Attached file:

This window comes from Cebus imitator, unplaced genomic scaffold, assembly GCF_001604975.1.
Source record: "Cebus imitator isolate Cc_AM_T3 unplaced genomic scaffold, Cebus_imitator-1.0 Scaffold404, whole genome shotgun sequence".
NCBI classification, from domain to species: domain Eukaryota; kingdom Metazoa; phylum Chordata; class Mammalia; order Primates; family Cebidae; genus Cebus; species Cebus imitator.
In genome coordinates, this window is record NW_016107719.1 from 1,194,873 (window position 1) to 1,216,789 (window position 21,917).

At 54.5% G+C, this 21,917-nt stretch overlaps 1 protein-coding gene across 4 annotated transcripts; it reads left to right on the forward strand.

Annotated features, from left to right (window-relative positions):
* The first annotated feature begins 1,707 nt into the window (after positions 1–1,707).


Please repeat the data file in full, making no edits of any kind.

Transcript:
This window comes from Cebus imitator, unplaced genomic scaffold, assembly GCF_001604975.1.
Source record: "Cebus imitator isolate Cc_AM_T3 unplaced genomic scaffold, Cebus_imitator-1.0 Scaffold404, whole genome shotgun sequence".
NCBI classification, from domain to species: domain Eukaryota; kingdom Metazoa; phylum Chordata; class Mammalia; order Primates; family Cebidae; genus Cebus; species Cebus imitator.
In genome coordinates, this window is record NW_016107719.1 from 1,194,873 (window position 1) to 1,216,789 (window position 21,917).

At 54.5% G+C, this 21,917-nt stretch overlaps 1 protein-coding gene across 4 annotated transcripts; it reads left to right on the forward strand.

Annotated features, from left to right (window-relative positions):
* The first annotated feature begins 1,707 nt into the window (after positions 1–1,707).